#sol15: March 12, 2013 – It’s all about Jack…

Join the March SOLSC at Two Writing Teachers!

I open our unit on Westward Expansion with the pilot episode of “Little House on the Prairie” – the one in which the Ingalls family sets out from the Big Woods for the arduous trek to Kansas. We watch to see how they prepared, to imagine what they thought and felt, to make inferences about the choices pioneers were faced with in giving up the hardships and security of the known for the hardships and uncertainty of the unknown (but hoped for).

It was lovely to watch my kids enthralled by the story, and genuinely enjoying the pace and the sweetness of this T.V. show.  Yes, they were noticing the things I hoped they would, information and ideas which will give depth to their understanding of this unit and the project they will soon be participating in, and so I rejoiced.

But, there soon emerged an issue I had not thought of. A focus of attention I had failed to take into account.

Jack.

As the Ingalls set off through enormous banks of snow, Jack trots along behind their wagon, wagging his tail, barking cheerfully… impossibly adorable.  My students are outraged.

“Why is the dog not in the wagon!”

“Oh my God, the poor dog!”

“Wait…what? The dog has to run along behind?”

We paused to discuss the fact that animals in those days, even fluffy little adorables like Jack, were primarily there to serve practical functions. There wasn’t the sentimentality then as there is now.  My students nodded their heads, trying to understand, and then we continued…to the scene where the Ingalls must cross a swollen river, and Jack gets left behind.

Loud cries of horror and disbelief almost drowned out the sound of the bell.  The period had ended.

But…Jack? What about Jack?

That was the talk of the sixth grade hallway – But…Jack? What about Jack? Oh no, poor Jack…!”

I am hoping that our Westward Expansion unit yields more thought provoking questions than: But…Jack? What about Jack? Oh no, poor Jack…!”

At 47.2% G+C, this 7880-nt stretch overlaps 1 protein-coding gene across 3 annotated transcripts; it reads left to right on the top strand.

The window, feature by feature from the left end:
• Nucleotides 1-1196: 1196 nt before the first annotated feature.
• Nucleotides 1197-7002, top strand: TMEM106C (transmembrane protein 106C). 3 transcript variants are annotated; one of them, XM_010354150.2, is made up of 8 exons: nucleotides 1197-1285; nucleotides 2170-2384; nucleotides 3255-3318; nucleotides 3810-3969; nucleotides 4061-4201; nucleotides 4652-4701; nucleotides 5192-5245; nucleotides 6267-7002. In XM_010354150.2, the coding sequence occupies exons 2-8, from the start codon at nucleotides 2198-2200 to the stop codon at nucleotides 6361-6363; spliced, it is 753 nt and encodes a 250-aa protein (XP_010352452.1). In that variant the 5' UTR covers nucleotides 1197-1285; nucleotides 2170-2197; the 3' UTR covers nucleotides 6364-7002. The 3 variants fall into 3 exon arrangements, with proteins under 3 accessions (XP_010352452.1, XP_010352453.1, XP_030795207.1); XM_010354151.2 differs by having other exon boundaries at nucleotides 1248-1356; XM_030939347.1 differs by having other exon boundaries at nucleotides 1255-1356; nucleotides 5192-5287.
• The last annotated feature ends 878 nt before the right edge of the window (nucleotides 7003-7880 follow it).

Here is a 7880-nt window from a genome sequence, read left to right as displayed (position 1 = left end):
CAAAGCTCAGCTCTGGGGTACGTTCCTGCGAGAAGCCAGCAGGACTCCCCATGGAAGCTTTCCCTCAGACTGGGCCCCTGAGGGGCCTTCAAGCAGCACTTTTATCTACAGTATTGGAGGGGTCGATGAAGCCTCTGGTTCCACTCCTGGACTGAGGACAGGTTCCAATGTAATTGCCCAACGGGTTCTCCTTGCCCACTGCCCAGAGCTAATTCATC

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17 thoughts on “#sol15: March 12, 2013 – It’s all about Jack…

  1. What this tells me is that your students have tender hearts when it comes to animals (maybe not always so tender when dealing with each other).
    I know you will skillfully guide there thinking beyond the horrors of the animal cruelty they witnessed. 🙂

  2. I always disliked the way they dealt with the dog in the TV show–the real Jack was a bulldog! He saved the family from the “fever ‘n’ ague”! I love how your students connected with him.

  3. It’s where your students are at this moment and you have to meet them where they are. They will be further along with an understanding of perils of life on the trail in weeks to come.

  4. My children have watched this episode many times, and had the same reaction initially. We love Little House, and it’s such a perfect way for students to connect with life long ago. I’d have to say the most heartbreaking one is when Laura sells her horse to pay for a Christmas present. I’m feeling teary just thinking about it!

  5. A nice way to begin this unit but yes I understand the side track to Jack. So funny! My guess is they also go what you needed them to understand about that time period.
    Have fun with that unit!

  6. I love that show. I wish I could use it in my First Fleet unit (it’s kind of like pioneering …..isn’t it? just kidding). Our dogs certainly are cared for differently these days, some even have ‘bling and jewels’ on their collars. Poor little Jack didn’t even have a winter coat did he?

  7. This is the magnificent gamble we take when we get our kids to think. Sometimes they think in ways we hadn’t expected just like this.I love the way you started this unit. It is exciting the things they were starting to think and share. But even now I’m a little sidetracked thinking about poor Jack…:)

  8. How interesting that they noticed Jack and were so drawn to him. It reminded me of how Allan Wolf wrote a part for the dog in New Found Land, his book about Louis and Clark. I love the picture from the show. It has been a long time, but I loved it growing up.

  9. I loved the Little House books and still have my collection! Of course I loved the television series when it came, and I will be honest, I don’t remember paying much attention to the way Jack was treated. Isn’t it funny what kids will pick up on, and then to think they continued the conversation! Sounds like a fun unit!

  10. It is amazing to see what students home in on and what gets them riled up. I never really watched this show so I didn’t know about Jack. I would have probably been upset as well.

  11. This is such a REAL kid response! Despite our plans for kicking off a unit meaningfully, students pick up on a tiny detail that is meaningful for them. I bet they will never forget this unit!

  12. What a great way to start this unit!!! I’m telling our seventh and eighth grade social studies teacher on Monday. Or maybe I will email him this weekend. Growing up, the Little House books were some of my absolute favorites. I still have the whole collection of books that my Grandma gave me. And I loved, loved, loved Jack too!

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